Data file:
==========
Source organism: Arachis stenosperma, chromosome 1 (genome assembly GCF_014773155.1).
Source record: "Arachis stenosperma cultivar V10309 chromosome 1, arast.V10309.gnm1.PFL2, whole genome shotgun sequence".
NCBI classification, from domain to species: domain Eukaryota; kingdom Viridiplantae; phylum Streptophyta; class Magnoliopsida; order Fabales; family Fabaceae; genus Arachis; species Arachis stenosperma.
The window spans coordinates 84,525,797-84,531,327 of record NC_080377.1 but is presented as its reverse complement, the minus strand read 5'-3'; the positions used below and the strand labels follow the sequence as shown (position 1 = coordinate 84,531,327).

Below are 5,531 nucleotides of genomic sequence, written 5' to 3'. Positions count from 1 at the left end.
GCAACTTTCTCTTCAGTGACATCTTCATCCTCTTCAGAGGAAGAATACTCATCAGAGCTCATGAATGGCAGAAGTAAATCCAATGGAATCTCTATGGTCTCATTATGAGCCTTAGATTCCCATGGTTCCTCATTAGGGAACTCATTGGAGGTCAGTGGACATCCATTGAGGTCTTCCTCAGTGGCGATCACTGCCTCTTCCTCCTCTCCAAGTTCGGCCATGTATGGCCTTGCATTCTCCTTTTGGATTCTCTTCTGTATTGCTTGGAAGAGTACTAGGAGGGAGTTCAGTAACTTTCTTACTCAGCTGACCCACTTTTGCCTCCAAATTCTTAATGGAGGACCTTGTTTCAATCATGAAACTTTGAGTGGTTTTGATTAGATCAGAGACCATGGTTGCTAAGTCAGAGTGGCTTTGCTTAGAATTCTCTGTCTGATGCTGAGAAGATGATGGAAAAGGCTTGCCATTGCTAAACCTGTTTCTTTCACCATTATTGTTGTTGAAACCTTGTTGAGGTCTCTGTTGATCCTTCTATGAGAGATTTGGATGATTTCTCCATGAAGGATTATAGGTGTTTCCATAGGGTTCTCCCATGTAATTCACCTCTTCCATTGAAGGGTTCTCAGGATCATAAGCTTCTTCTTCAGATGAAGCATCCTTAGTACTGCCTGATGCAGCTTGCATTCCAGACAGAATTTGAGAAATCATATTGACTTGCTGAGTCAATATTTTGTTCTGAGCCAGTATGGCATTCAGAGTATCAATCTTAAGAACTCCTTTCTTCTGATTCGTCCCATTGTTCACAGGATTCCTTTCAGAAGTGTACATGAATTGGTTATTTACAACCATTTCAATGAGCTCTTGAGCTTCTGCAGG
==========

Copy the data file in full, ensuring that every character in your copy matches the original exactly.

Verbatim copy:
Source organism: Arachis stenosperma, chromosome 1 (genome assembly GCF_014773155.1).
Source record: "Arachis stenosperma cultivar V10309 chromosome 1, arast.V10309.gnm1.PFL2, whole genome shotgun sequence".
NCBI classification, from domain to species: domain Eukaryota; kingdom Viridiplantae; phylum Streptophyta; class Magnoliopsida; order Fabales; family Fabaceae; genus Arachis; species Arachis stenosperma.
The window spans coordinates 84,525,797-84,531,327 of record NC_080377.1 but is presented as its reverse complement, the minus strand read 5'-3'; the positions used below and the strand labels follow the sequence as shown (position 1 = coordinate 84,531,327).

Below are 5,531 nucleotides of genomic sequence, written 5' to 3'. Positions count from 1 at the left end.
GCAACTTTCTCTTCAGTGACATCTTCATCCTCTTCAGAGGAAGAATACTCATCAGAGCTCATGAATGGCAGAAGTAAATCCAATGGAATCTCTATGGTCTCATTATGAGCCTTAGATTCCCATGGTTCCTCATTAGGGAACTCATTGGAGGTCAGTGGACATCCATTGAGGTCTTCCTCAGTGGCGATCACTGCCTCTTCCTCCTCTCCAAGTTCGGCCATGTATGGCCTTGCATTCTCCTTTTGGATTCTCTTCTGTATTGCTTGGAAGAGTACTAGGAGGGAGTTCAGTAACTTTCTTACTCAGCTGACCCACTTTTGCCTCCAAATTCTTAATGGAGGACCTTGTTTCAATCATGAAACTTTGAGTGGTTTTGATTAGATCAGAGACCATGGTTGCTAAGTCAGAGTGGCTTTGCTTAGAATTCTCTGTCTGATGCTGAGAAGATGATGGAAAAGGCTTGCCATTGCTAAACCTGTTTCTTTCACCATTATTGTTGTTGAAACCTTGTTGAGGTCTCTGTTGATCCTTCTATGAGAGATTTGGATGATTTCTCCATGAAGGATTATAGGTGTTTCCATAGGGTTCTCCCATGTAATTCACCTCTTCCATTGAAGGGTTCTCAGGATCATAAGCTTCTTCTTCAGATGAAGCATCCTTAGTACTGCCTGATGCAGCTTGCATTCCAGACAGAATTTGAGAAATCATATTGACTTGCTGAGTCAATATTTTGTTCTGAGCCAGTATGGCATTCAGAGTATCAATCTTAAGAACTCCTTTCTTCTGATTCGTCCCATTGTTCACAGGATTCCTTTCAGAAGTGTACATGAATTGGTTATTTACAACCATTTCAATGAGCTCTTGAGCTTCTGCAGG